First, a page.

1982-11-01T23:59:59.000Z

195

ROCKY MOUNTAIN OILFIELD TESTING CENTER PROJECT TEST RESULTS  

NLE Websites -- All DOE Office Websites (Extended Search)

MAG-WELL DOWNHOLE MAGNETIC FLUID CONDITIONERS MAG-WELL DOWNHOLE MAGNETIC FLUID CONDITIONERS APRIL 4,1995 FC9511 / 95PT5 ROCKY MOUNTAIN OILFIELD TESTING CENTER MAG-WELL DOWNHOLE MAGNETIC FLUID CONDITIONERS PROJECT TEST RESULTES Prepared for: Industry Publication Prepared by: MICHAEL R. TYLER RMOTC Field Engineer November 28, 1995 650100/9511:jb ABSTRACT November 28, 1995 The Rocky Mountain Oilfield Testing Center (RMOTC) conducted a field test on the Mag-Well Downhole Magnetic Fluid Conditioners (MFCs), at the Naval Petroleum Reserve No. 3 (NPR- 3) located 35 miles north of Casper in Natrona County, Wyoming. Mag-Well, Inc., manufactures the MFCs, that are designed to reduce scale and paraffin buildup on the rods, tubing and downhole pump of producing oil wells. The Mag-Well magnetic tools failed to

196

Final report of Project 617, the Energy Saver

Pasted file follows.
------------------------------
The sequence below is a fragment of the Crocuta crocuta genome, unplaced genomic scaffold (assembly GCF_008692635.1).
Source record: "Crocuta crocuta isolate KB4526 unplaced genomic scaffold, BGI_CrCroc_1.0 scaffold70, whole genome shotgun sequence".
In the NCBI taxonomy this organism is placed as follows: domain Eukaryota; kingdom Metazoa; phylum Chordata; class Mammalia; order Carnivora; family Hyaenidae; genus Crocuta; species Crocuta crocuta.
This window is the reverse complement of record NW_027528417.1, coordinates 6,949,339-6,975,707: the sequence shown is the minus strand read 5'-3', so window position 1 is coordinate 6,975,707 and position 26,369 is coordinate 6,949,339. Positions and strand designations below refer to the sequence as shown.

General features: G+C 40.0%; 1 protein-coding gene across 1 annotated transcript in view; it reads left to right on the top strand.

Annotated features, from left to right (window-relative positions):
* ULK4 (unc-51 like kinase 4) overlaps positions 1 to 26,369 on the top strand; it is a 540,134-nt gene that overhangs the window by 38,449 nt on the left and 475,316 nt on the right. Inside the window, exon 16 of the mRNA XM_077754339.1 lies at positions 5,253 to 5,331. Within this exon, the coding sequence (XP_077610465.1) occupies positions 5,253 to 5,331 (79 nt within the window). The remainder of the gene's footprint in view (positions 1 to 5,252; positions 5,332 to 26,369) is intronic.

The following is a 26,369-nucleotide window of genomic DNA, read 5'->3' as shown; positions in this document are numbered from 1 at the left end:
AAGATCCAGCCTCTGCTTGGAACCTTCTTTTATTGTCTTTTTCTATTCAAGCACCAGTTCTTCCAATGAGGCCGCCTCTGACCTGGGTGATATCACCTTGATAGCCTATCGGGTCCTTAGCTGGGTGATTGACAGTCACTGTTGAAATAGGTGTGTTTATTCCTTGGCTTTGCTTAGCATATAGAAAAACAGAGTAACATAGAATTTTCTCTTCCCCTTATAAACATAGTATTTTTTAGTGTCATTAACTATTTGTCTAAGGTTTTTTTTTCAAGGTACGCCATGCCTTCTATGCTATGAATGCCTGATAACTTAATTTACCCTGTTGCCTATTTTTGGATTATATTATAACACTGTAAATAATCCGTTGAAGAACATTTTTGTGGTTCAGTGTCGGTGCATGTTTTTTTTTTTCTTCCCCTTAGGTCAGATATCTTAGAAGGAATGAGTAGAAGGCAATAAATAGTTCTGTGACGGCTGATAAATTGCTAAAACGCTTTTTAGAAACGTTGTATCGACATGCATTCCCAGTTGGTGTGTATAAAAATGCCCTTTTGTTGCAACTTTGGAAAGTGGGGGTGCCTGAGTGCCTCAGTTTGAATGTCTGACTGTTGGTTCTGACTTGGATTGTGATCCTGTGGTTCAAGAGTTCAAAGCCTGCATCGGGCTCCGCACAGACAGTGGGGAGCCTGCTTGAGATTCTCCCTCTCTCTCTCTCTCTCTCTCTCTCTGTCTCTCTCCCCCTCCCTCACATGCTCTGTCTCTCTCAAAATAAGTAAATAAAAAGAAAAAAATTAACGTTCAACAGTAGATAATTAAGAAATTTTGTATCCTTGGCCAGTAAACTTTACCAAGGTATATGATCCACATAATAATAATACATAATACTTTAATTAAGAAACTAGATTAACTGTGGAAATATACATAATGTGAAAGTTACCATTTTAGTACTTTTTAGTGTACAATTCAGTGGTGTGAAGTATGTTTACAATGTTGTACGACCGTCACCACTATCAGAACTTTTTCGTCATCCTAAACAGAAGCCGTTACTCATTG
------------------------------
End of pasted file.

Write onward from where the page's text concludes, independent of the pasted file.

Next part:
SciTech Connect

The Project work was begun in January of 1995 and was completed in May of 1996. The authors performed a broad value engineering study to examine all parts and functions to lower costs, improve functioning and safety. The results of the Phase 1 work was a total redesign of the original Energy Saver resulting in two components instead of three, a weight of four pounds versus the original fourteen pounds and a reduction from 21 pieces to 10 pieces. The manufactured cost dropped from $350 to $175. Based on these improvements the Value Improvement Project has been successful. The second generation unit was named the BROIL-MASTER and has been registered under the Provisional Application (Patent) Program. The authors performed a technical analysis to determine the potential energy savings of applications identified and collect data on host product gas consumption, payback period, and other cost/saving relationships. The industrial search for energy project applications for the authors design was not successful. Seven Broil-Master demonstration projects have been successfully completed. The Broil-Master has received certification from the American Gas Association and UL approval is due by the end of July. The Restaurant Equipment Test Center of Pacific Gas and Electric is interested in testing the Broil-Master sometime in 1996. The Broil-Master was shown at an International Restaurant Equipment Show in September, 1995 and the National Restaurant Show in May, 1996. The authors now have under way four tests with chains and several other tests pending.